I will admit that I have recently been fantasizing about putting my son on a leash.
That boy runs off every chance he gets. He always comes back, but it’s like watching a cartoon–he runs as fast as he can, then creates a giant arc to run back toward me. He also laughs the entire time.
He hides in clothes racks at stores. He giggles as he runs headlong in a direction opposite that which he is facing. He runs into things a lot. He refuses to look at me when I call his name–my eyes are somehow his disobedience kryptonite. “I could run forever without guilt if only I could avoid Mommy’s look.”
I thought about just attaching one of those extendable dog leashes to the belt loops on his pants. I would probably be investigated by protective services, but at least I could focus on choosing produce at the grocery store without having to constantly look up to see if he has climbed the meat counter yet.
It turns out, however, that there is actually a rather large market for this kind of product. Based on my non-scientific study (which consists mostly of looking at people at Target), the most popular kid leashes look like a monkey. You can see one on Target’s website here: Monkey Backpack Harness
Technically, this is called a backpack harness, but the monkey’s tail is attached to a long handle that the parent holds. Looks a lot like a leash. The particular one I have seen is made by Eddie Bauer and comes with pockets for toys or snacks. Not that your kid could reach them because they are on his back.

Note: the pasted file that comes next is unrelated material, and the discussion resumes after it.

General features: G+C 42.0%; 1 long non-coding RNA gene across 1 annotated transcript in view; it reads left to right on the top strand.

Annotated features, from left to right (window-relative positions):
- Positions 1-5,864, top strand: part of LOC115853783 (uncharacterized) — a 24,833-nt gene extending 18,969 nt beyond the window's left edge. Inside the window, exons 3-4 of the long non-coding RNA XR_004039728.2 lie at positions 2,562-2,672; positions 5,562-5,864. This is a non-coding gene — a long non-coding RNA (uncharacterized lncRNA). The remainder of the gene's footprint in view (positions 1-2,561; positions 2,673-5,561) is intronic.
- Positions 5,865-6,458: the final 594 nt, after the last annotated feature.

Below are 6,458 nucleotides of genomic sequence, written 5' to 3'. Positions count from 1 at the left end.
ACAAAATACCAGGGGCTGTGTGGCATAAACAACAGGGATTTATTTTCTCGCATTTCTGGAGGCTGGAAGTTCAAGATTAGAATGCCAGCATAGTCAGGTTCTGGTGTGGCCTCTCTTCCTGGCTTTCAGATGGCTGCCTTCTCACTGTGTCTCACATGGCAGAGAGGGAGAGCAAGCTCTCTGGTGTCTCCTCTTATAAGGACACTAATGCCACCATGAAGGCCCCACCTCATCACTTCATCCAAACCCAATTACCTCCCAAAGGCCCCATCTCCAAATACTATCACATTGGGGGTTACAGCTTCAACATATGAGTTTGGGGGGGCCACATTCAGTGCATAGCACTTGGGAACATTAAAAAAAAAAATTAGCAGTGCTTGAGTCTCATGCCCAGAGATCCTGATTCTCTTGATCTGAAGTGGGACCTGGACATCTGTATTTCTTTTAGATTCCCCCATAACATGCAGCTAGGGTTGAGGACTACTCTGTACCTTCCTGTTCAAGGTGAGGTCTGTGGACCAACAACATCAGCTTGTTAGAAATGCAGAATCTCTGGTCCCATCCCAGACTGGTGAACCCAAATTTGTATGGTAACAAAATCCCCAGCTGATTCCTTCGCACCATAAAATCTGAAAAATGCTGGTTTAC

The thing that gets me the most about this item is that it is a monkey. How does no one see the irony of putting a literal monkey on your child’s back? Every time I see it I hear George Michael singing, “why don’t you do it, why don’t you set your monkey free.”
I have this image of my kid in therapy one day saying, “well, I knew I wanted to become the next Unabomber the day my mom saddled me with a monkey leash filled with goldfish crackers and apple juice. I. Just. Hated. That. Monkey.”
If I could get past my aversion to harnessing children I think that I could make some money here. When my oldest was about 2 we used to joke that we needed to “run” her so that she would sleep at night. Probably other parents feel this way. I could get 6 or 7 monkey leashes, hook up the neighborhood kids, and walk them to the park. Sure, they might run around each other’s legs and get the lines tangled up, but they would get fresh air and I could make a living as a kid walker.
I am resisting the urge. I’m going to continue to try to get my errant kid to actually listen to me and stay somewhere in my general vicinity without physical restraint. I think.
I mean, the monkey is cute, right?